These architectural adaptations from China continued into
the late 1300s and early 1400s with the arrival of the Tap'o Style, which was
derived from the Song Dynasty in China. This blossomed under the Confucian Joseon
Dynasty (or Choson; 1392-1897). During this time there was a significant shift from
building pagodas, as Buddhism was rejected by the new leadership.
Many buildings were built in the Tap'o style, but some of the best are also
the earliest, including the Simwon Temple's Pokwangjon Hall and the Sokwang
Temple's Eungjinjon Hall, both from the late 1300s (in North
Korea). In addition to these early Tap'o buildings, numerous other examples
from the Joseon Dynasty remain today. Much of the still standing architecture in
this style was built during the latter half of the Joseon Dynasty's reign and
the bulk of it was built in Seoul. The massive Kyongbok Palace (1500s, but destroyed
and rebuilt in 1865-1867) in Seoul is a great recreation of this style in the palace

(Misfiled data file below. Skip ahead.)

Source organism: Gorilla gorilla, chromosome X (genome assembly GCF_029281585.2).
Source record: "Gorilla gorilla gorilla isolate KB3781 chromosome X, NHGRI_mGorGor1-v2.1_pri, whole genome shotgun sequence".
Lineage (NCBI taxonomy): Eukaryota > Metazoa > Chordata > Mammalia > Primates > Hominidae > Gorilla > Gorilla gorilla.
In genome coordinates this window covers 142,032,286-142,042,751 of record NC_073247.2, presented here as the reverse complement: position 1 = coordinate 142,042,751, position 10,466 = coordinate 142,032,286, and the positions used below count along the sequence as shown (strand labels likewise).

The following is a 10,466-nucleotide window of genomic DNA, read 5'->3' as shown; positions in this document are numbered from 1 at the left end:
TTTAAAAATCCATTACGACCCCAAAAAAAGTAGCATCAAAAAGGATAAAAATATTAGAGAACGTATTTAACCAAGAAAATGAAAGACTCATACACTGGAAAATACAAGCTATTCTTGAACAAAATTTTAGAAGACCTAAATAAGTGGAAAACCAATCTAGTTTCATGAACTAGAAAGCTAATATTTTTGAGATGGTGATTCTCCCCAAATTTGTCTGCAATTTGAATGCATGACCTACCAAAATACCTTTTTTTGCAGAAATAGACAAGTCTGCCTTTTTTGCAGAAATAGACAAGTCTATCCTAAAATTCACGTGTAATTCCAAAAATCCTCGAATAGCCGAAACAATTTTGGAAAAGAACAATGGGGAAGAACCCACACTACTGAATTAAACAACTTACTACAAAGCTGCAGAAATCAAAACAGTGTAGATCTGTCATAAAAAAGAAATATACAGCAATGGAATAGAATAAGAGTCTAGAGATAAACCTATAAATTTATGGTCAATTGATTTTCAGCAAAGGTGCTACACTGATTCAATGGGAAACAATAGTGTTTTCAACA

form. The temples from this time and in this style are also numerous, including
the Hua'om Temple, Kaisim Temple, Muwi Temple, and the Pongjong Temple. Despite
the lack of pagoda-building, there is a significant marble pagoda in the Tap'o
style in Seoul's Pagoda Park.
In 1910 the Korean Peninsula was taken over by Japan and this
foreign occupier encouraged traditional Japanese architecture. This led to the building
of some new Japanese-styled buildings, but more often just resulted in the lack
of maintenance in traditional Korean structures and the destruction of some. The
Japanese also introduced the Neo-Classical style from Europe
and the Seoul Station (1925) and Seoul City Hall (1926) are both prime examples
of this style.
After World War II Japan lost control over the Korean Peninsula
and shortly after the peninsula was divided into north and south. The south fell
under strong American influence and their
architectural style moved likewise. With freedom, many traditional buildings were
restored and new ones were built, but in the capital of Seoul, American modernism
arrived in full force. Seoul, along with Busan and Incheon have become cities filled
with skyscrapers and neon lights, literally growing up.
South Korea has also built a huge number of modern sports
complexes in recent years as they have hosted both the Olympics (1988) and the World
Cup (2002). In both of these cases, they welcomed architecture from around the world
to combine traditional Korean elements with modern functionality and design.
The post-modern movement in South Korea has continued
on the path of American styles as skyscrapers
continue to build upward and modernism and convenience tends to win over style as
numerous traditional styles are being slowly rejected by the people.